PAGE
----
Robin Weigert gives one of the most intimate and brave performances of the year in “Concussion,” a drama about a bored housewife who turns to escorting to spice up her life. But the feature debut by Stacie Passon flips the “Belle de Jour” script, as Weigert’s character Abby is in a same sex marriage with responsible lawyer Kate. The two women live in suburban contentment with their two kids, dream house, and spin classes, until one day Abby gets a “wake up call” in the form of a softball to the head. This injury awakens a long-dormant sexual desire in her, and with the help of her young contractor, begins to see female clients in her New York City loft.
Weigert (who you’ve also seen in “Deadwood” and “Sons of Anarchy”) and her utterly fearless and compelling performance are the center of this film, and it is sexy, yes, but it’s really a fascinating character study of this mysterious woman and her particular experience. We recently had the chance to chat with Weigert about “Concussion” and her performance, how she decided to sign on for the role, and the backstory she gave to Abby.
Weigert was initially drawn to the script, but had to really consider taking on such a role with a filmmaker directing their first feature. “There was no way to do this but through leap of faith...the yes has to come with a lot of uncertainty. And to Stacy’s credit, she didn’t soft pedal that as she was trying to get me to do the role," Weigert said of the decision. "She left it very much up to me to come to my own determination about whether I felt safe enough and I decided to go for it.” And ultimately, Passon’s screenplay is what drew her in. “She had really crafted a very smart script that had humor, and a real story, and I thought it was so interesting... I met with her and she was very bright, she knows what she’s doing, and I kept my fingers crossed that it would come together, and it came together more elegantly, more visually beautifully than I had ever anticipated.”
Passon wasn’t the only newcomer onset, as DP David Kruta was only 24 years old when the film was shot. Weigert had nothing but praise for his “emotional maturity,” especially with some of the sex scenes, saying, “he was in there with us for some obviously very intimate and sensual scenes that a lot of 24 year boys wouldn’t be able to handle. He was very grounded and very centering to be around.”
That kind of presence was necessary on set for the intimate and sensual sex scenes, which are more emotional and vulnerable than they are graphic. Weigert worked to connect with her fellow actors in those scenes, in order to make it easier on both, and to create a real connection on screen. “I know that my only way to get over whatever self-consciousness was to be there and dive into each scene as a scene, which means my energy is totally going towards relating to the other actor. It’s what I would do to get over stage fright or any other kind of thing, would be to dive into those circumstances,” she explained. “I made it one of my goals to make the other person in the scene with me as comfortable as possible in her own skin, and that helped me take the emphasis off of myself. And I know that in each situation I was relating to what it would be for Abby, the character to be in that situation with all of her emotional ingredients, and it does come across as being very private and very intimate.”
Abby is a character that never gives anything away; who always seems to be thinking of some other place or time. She’s mysterious, in many ways even to the audience. We asked Weigert to describe the motivations she created for the character, and the marriage between Abby and Kate, and it's clearly something she though about deeply.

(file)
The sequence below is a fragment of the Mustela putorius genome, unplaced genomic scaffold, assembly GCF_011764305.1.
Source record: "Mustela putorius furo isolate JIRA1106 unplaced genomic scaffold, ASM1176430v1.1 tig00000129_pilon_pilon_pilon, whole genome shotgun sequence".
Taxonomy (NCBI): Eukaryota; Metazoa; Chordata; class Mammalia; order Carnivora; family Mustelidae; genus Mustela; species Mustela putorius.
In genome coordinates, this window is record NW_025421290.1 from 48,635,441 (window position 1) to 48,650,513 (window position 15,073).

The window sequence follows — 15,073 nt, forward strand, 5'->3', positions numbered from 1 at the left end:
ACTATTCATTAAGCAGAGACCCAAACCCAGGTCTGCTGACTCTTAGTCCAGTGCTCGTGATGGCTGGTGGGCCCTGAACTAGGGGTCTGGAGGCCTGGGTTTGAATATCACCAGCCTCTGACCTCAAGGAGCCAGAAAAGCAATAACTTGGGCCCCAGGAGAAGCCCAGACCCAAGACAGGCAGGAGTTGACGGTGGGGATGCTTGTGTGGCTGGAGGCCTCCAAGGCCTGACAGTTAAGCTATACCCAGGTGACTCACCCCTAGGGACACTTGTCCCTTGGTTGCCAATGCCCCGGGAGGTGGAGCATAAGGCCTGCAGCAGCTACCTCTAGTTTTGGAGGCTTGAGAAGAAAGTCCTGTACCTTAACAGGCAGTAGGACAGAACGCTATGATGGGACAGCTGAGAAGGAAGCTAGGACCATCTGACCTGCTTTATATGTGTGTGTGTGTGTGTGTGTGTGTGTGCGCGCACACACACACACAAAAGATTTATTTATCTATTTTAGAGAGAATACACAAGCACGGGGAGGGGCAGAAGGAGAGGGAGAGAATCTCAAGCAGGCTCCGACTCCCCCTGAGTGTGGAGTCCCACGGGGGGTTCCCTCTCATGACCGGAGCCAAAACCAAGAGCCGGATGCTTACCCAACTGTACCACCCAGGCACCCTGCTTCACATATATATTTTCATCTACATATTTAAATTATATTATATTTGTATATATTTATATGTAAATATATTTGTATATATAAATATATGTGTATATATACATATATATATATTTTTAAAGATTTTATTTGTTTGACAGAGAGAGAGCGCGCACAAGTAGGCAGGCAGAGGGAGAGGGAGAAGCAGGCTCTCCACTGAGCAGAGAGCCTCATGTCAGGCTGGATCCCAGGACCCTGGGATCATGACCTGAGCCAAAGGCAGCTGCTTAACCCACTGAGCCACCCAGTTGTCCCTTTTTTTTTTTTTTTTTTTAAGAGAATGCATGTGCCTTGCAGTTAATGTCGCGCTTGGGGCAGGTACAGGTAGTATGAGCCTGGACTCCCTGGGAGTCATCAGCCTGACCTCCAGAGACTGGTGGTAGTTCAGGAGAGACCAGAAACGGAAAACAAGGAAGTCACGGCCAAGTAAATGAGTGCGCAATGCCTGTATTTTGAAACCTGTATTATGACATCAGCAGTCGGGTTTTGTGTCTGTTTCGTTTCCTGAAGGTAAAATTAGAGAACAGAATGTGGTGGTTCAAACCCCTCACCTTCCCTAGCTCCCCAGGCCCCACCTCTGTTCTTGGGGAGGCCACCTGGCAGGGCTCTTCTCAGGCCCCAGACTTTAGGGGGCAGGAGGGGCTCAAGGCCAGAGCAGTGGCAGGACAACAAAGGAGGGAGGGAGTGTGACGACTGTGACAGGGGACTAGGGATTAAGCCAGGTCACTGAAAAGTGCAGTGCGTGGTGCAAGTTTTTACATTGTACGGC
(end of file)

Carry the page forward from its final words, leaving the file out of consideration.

“They hit this point in their marriage and I just think my character’s just significantly more libidinous than her partner. So over time, I think what that does, to live with it, you just try to shut things down in yourself, if you’re with somebody who you know your needs can’t be met and you have children together and you have a life together, you just start slowly turning off the danger. You turn off one after the other all the things that might be a liability, and I think it’s very easy to start walking through your life in a kind of daze," Weigert observed. "Even prior to a head injury, which is literally daze inducing. That head injury serves more as a wake up than anything, even though it temporarily addles her, it’s that moment, like in the Talking Heads song ['Once In A Lifetime'], you look at your world askew, and say this is not my beautiful house, this is not my beautiful wife. Everything is just askew and I think it’s hard for her to suddenly put the pieces together in a way that make any sense. She’s really trying things out, and she really ends up way outside the box by taking one step and then another step and then another step, she doesn’t leap outside the box into aberrant behavior, she just does the next thing, and I think that’s part of what saves the character from being judged by an audience, she’s sort of just trying to figure it out. That’s how I see that journey going. And she has a hunger that’s been pushed down so deep that it insists upon coming up at a certain point. I think the mystery you see is that repression.”
Equally as mysterious is the ambiguous ending of the film, which Weigert hesitates to try to define in any concrete way. Referring to the power of individual interpretations she said, ”I think if they provided an answer for this couple, it would have been providing an answer for everyone else. I kind of like the open ending of it. It’s allowing the future of these characters to be unwritten and sort of be decided upon depending on the viewer. So that’s the virtue to me of that ending. And I know that she had slightly different versions of it for a long time before she settled on this one and I think it was a really smart choice.”
“Concussion” opens in theaters this Friday, October 4th.